How did they catch Wilson? He was tricked into flying to another country because, to no big surprise, he thought the Libyans were going to have him killed if he stayed in Libya.

No shit.

It’s unknown if Raffio was in on that. The rat that caught the mole.

And it doesn’t stop there. Wilson really had it coming when he tried to have Raffio, along with a host of others, killed while on trial for illegally selling arms to Libya. According to the New York Times, Wilson had plotted “unsuccessfully, to kill Federal prosecutors, his former associates and his former wife.” Wilson’s third conviction was for trying to kill Raffio and others.

So Raffio was right. He was paranoid for good reason. Wilson’s associates could still be lurking. Revenge killings weren’t unheard of in Libya or the good old U.S. of A.

You don’t have to go far to find other Raffio ties. The CIA cluster fuck in Libya actually trailed the Vietnam cluster fuck that took place behind enemy lines.

When Raffio spoke, he always spoke of Vietnam first. The look on his face made the Libyans look like child’s play. Cold War vs. the Vietnam War? You choose. Raffio was pompous and scared all at once. At least that was my interpretation. And why not be pompous? He lived to beat death at every corner. He kicked death in the nuts.

He said that U.S. paramilitary forces in Vietnam that fought the secret war all parachuted in together. He said they went into various countries.

One can only imagine the kind of people who could make up an American special forces unit in the geographical side and back alleys of Vietnam: smart, brave, cunning, genius, terrible. You know, the ones who crossed borders.

An Internet document from the Christic Institute in Malibu, Calif., links Raffio to Anthony Poshepny. Just a name right? Like Wilson, you’d have to read books upon books to really get who the kind of people were that Raffio had consorted with, and hid from.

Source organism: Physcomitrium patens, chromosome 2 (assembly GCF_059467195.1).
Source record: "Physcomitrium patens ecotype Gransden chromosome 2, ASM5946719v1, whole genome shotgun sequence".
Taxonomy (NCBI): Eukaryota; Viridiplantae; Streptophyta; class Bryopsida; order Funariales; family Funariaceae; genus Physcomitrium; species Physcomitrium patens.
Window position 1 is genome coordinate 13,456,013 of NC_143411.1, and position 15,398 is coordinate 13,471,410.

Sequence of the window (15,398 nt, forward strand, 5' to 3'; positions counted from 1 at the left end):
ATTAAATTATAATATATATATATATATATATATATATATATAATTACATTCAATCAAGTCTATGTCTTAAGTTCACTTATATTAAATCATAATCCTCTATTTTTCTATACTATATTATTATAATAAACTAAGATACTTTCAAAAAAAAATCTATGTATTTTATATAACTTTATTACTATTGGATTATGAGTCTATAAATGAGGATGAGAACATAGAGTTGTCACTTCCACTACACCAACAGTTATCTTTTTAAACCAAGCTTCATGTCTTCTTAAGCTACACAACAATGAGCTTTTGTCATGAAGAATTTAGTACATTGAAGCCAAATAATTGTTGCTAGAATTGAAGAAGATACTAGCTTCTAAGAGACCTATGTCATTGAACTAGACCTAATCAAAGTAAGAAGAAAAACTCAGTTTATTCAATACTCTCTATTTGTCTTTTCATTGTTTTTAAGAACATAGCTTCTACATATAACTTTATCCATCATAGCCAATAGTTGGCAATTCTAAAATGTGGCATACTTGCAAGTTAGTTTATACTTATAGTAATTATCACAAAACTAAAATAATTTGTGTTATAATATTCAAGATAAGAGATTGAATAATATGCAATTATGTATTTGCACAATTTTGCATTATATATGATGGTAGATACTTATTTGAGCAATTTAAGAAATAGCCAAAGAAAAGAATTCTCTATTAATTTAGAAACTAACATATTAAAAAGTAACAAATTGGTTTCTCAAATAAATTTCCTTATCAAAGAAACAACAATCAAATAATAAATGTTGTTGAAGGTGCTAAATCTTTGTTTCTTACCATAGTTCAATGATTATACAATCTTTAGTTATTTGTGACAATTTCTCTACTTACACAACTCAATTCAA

Poshepny was special. He happened to be the man the “Apocalypse Now” character Colonel Kurtz may have been based on.

Poshepny, Raffio, Wilson, Waugh. All four names and just a few dozens of others turn up on a grid of secret U.S. war history of the 1960s and 1970s.

In this case, it was the CIA’s secret war in Laos.

Poshepny was born in 1924. He’d seen action on Iwo Jima where he was injured. In 1958 he helped try to overthrow the government of Indonesia. In 1959 he helped organized the escape of the Dalai Lama. During the Vietnam years, like the Marlon Brando character, he was the older guy, the CIA cowboy. The shitkicker of the jungle. As early as 1961, Poshepny worked alongside General Vang Pao. He even married the niece of a prominent Hmong leader.

In my brief exploration of Poshepny, his background becomes muddy, but then he gets back with the U.S. secret war, Wilson, and most likely, Raffio. This is the cluster fuck of the mid 1960s secret CIA drug trade in Laos and in the back-end war that explodes into the U.S. involvement in the Vietnam War.

During these years the elder statesman of secret military operations was brutal to his enemies. One Internet source claims Poshepny later admitted to collecting enemy ears, dropping human heads from the air on enemies and sticking heads on spikes. He fought terror bloodily against North Vietnamese troops who sought to invade ethnic Hmong and Lao lands. He sought to empower villagers and tribesman as their leader, a god-like Kurtz if you will, who would rally a terrible jungle war of Medieval proportions.

And yes, he was terrible. According to Roger Warner in the book “Shooting at the Moon: The Story of America’s Clandestine War in Laos,” Poshepny said, “I used to collect ears … I had a big, green, reinforced cellophane bag as you walked up my steps … I still collected them, until … I saw this little Lao kid out there, he’s only about 12, and he had no ears. And I asked: ‘What the hell happened to this guy?’ Somebody said, ‘Tony, he heard you were paying for ears. His daddy cut his ears off…”’

After retiring in 1975, Poshepny lived in Thailand another fifteen years. He died in 2003.

Raffio took another gargantuan bite of his burger. He chewed. His eyes shifted around, landing on A. “Secrets huh?” he said.

She pouted.

“I was in the CIA.”

“You already told us that,” A. laughed.

“I had clearance. I could go anywhere.”

“What do you mean go anywhere?” I said.


“Like where?”

“Secret places.”